A couple of things to keep in mind

Your son did a great job on the video. Hope he follows up with a completed project video, maybe interviewing installer/contractor:)?

A few things to keep in mind for this and future installs. ( 2017 NEC).

1. THHN cannot be used in exterior raceways (EMT) on the roof. 300.38, 310.10(C)

2. Be sure to double check your local ambient temperature and the spacing height above the roof to the bottom of the conduit you will be installing.

Chances are # 10 will not be enough ampacity, especially if you are combining strings. Table 310.15(B)(16) is only accurate for ambient temperature of 86 degrees F (see paragraph at the top of the table). You have to adjust the ampacity based upon table 310.15(B)(2)(a) for your local area.

If you do not know your local ambient temperature, a guide is available for free PDF from Copper Development Association. https://www.copper.org/applications/electrical/building/pdf/rooftop.pdf

If the bottom of the conduit is less than 7/8" off the roof, you also have to add 60 degrees F to the ambient temperature for your local area. 310.15(B)(3)(c).

And if you have more than 3 current carrying conductorsin the conduit, you have to reduce the ampacity even further per Table 310.15(B)(3)(a).

It is very common in my area for a #10 to only carry 16 amps on a roof.
 

jaggedben

Senior Member
...

A few things to keep in mind for this and future installs. ( 2017 NEC).

1. THHN cannot be used in exterior raceways (EMT) on the roof. 300.38, 310.10(C)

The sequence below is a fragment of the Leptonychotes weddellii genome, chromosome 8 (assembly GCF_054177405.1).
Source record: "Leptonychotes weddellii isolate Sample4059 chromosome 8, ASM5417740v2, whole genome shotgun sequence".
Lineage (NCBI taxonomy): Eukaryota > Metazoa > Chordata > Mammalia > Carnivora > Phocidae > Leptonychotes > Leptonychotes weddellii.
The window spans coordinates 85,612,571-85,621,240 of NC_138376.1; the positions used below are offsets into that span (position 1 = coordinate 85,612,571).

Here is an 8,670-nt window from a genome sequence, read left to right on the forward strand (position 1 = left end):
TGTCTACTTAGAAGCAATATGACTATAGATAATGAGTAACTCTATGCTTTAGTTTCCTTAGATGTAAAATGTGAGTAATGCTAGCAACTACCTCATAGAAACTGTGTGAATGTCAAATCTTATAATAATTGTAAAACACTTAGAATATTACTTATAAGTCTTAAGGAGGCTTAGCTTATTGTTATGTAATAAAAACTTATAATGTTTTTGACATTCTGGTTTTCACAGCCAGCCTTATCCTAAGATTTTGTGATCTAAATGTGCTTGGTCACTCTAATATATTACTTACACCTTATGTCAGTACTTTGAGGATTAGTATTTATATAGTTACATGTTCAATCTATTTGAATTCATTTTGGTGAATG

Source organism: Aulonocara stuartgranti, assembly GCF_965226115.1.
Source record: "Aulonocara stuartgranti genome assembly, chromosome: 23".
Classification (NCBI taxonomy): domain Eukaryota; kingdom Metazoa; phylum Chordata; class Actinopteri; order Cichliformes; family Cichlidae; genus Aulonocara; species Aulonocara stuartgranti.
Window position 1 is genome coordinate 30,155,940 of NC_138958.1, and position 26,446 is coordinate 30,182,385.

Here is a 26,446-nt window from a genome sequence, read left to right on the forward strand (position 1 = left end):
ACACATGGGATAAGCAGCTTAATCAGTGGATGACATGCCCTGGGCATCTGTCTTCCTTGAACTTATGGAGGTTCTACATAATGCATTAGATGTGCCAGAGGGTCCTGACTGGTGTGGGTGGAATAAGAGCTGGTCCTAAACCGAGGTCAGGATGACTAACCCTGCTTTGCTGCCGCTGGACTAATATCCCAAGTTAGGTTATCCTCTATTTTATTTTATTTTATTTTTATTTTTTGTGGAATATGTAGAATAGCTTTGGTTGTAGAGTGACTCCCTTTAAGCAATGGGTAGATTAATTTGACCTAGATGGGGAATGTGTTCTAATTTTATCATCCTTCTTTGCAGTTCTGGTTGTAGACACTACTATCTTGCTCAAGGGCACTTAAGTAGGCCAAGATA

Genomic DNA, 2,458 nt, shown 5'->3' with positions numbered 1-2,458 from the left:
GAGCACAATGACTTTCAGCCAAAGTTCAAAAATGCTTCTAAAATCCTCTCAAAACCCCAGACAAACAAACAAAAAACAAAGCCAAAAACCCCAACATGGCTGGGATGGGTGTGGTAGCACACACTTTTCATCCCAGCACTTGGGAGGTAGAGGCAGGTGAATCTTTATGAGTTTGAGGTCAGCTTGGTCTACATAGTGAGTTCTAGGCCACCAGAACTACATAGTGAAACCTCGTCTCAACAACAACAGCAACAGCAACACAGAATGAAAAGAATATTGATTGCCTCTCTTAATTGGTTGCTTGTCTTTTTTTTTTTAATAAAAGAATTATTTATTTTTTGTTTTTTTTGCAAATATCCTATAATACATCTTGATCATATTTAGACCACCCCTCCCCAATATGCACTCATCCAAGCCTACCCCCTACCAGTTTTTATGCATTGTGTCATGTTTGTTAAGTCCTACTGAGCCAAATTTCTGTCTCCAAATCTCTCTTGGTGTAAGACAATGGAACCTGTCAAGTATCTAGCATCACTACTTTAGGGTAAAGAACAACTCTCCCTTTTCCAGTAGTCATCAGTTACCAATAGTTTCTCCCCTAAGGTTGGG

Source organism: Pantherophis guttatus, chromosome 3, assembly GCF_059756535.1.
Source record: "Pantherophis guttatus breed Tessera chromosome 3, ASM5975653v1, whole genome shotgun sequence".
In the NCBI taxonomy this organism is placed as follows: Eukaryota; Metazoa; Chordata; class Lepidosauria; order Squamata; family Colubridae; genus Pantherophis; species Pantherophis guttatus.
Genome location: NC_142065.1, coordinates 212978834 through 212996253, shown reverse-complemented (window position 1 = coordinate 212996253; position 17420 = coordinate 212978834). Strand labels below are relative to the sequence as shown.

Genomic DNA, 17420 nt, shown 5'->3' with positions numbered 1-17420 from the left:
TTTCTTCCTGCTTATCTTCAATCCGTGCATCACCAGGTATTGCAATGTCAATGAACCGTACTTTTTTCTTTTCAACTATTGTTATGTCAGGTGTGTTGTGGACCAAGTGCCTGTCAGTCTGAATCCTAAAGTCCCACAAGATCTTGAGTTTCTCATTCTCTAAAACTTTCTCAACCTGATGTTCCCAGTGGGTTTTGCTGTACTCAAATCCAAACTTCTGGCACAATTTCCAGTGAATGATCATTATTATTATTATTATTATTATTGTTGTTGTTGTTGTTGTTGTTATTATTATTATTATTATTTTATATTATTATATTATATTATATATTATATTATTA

Hard to find THHN these days that isn't also marked THWN. I did have an issue a few years ago where my supplier slipped me some wire that wasn't marked THWN-2.


2. Be sure to double check your local ambient temperature and the spacing height above the roof to the bottom of the conduit you will be installing.

Chances are # 10 will not be enough ampacity, especially if you are combining strings. Table 310.15(B)(16) is only accurate for ambient temperature of 86 degrees F (see paragraph at the top of the table). You have to adjust the ampacity based upon table 310.15(B)(2)(a) for your local area.

If you do not know your local ambient temperature, a guide is available for free PDF from Copper Development Association. https://www.copper.org/applications/electrical/building/pdf/rooftop.pdf

If the bottom of the conduit is less than 7/8" off the roof, you also have to add 60 degrees F to the ambient temperature for your local area. 310.15(B)(3)(c).

And if you have more than 3 current carrying conductorsin the conduit, you have to reduce the ampacity even further per Table 310.15(B)(3)(a).

It is very common in my area for a #10 to only carry 16 amps on a roof.
#10 is usually fine for up to three Solaredge strings unless the design temperature used is very high. I suppose where I am in northern California this may be more true than in the southern parts. In any case, these strings are typically not combined on the roof and only have a circuit current of 15A.

The 7/8" remark is not correct under the 2014 NEC. The adder is 40F for .5" to 3.5." We've got 5 months to go now until the code changes in California. :D
 

five.five-six

Senior Member
Location
california
Your son did a great job on the video. Hope he follows up with a completed project video, maybe interviewing installer/contractor:)?

A few things to keep in mind for this and future installs. ( 2017 NEC).

1. THHN cannot be used in exterior raceways (EMT) on the roof. 300.38, 310.10(C)

2. Be sure to double check your local ambient temperature and the spacing height above the roof to the bottom of the conduit you will be installing.

Chances are # 10 will not be enough ampacity, especially if you are combining strings. Table 310.15(B)(16) is only accurate for ambient temperature of 86 degrees F (see paragraph at the top of the table). You have to adjust the ampacity based upon table 310.15(B)(2)(a) for your local area.

If you do not know your local ambient temperature, a guide is available for free PDF from Copper Development Association. https://www.copper.org/applications/electrical/building/pdf/rooftop.pdf